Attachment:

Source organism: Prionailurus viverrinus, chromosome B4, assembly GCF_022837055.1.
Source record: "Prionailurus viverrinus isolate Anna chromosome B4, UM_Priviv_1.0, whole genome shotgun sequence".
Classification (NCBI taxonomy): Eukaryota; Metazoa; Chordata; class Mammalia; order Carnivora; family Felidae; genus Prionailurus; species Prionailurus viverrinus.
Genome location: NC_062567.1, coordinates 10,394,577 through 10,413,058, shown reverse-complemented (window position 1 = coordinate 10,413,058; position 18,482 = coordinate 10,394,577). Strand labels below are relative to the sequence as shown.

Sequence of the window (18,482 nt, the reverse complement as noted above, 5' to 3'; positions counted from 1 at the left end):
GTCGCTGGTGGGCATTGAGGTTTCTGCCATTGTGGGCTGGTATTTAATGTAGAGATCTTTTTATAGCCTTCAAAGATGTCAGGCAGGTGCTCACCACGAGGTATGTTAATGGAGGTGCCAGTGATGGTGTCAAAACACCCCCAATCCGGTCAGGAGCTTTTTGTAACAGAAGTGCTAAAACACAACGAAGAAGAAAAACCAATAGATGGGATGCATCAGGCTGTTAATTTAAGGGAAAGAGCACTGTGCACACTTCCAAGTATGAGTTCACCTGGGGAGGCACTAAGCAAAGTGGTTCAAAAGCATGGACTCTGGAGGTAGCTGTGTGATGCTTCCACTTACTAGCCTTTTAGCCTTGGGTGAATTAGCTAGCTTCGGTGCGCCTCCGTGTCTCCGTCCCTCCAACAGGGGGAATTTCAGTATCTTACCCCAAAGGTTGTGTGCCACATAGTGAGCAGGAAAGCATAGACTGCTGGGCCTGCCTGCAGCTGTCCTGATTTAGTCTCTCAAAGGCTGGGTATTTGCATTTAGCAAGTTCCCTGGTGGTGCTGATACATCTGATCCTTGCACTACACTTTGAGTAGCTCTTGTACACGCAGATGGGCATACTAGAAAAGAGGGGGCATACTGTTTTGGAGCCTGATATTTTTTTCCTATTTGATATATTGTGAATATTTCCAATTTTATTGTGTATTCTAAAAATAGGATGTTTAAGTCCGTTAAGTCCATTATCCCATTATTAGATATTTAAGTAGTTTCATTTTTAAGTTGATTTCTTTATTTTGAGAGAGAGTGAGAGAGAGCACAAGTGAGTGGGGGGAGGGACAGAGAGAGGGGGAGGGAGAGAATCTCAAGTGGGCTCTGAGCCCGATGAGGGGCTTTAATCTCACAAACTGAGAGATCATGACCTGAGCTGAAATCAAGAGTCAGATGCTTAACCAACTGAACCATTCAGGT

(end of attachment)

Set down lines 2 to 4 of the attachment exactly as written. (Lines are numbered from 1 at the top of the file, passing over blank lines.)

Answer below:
Source record: "Prionailurus viverrinus isolate Anna chromosome B4, UM_Priviv_1.0, whole genome shotgun sequence".
Classification (NCBI taxonomy): Eukaryota; Metazoa; Chordata; class Mammalia; order Carnivora; family Felidae; genus Prionailurus; species Prionailurus viverrinus.
Genome location: NC_062567.1, coordinates 10,394,577 through 10,413,058, shown reverse-complemented (window position 1 = coordinate 10,413,058; position 18,482 = coordinate 10,394,577). Strand labels below are relative to the sequence as shown.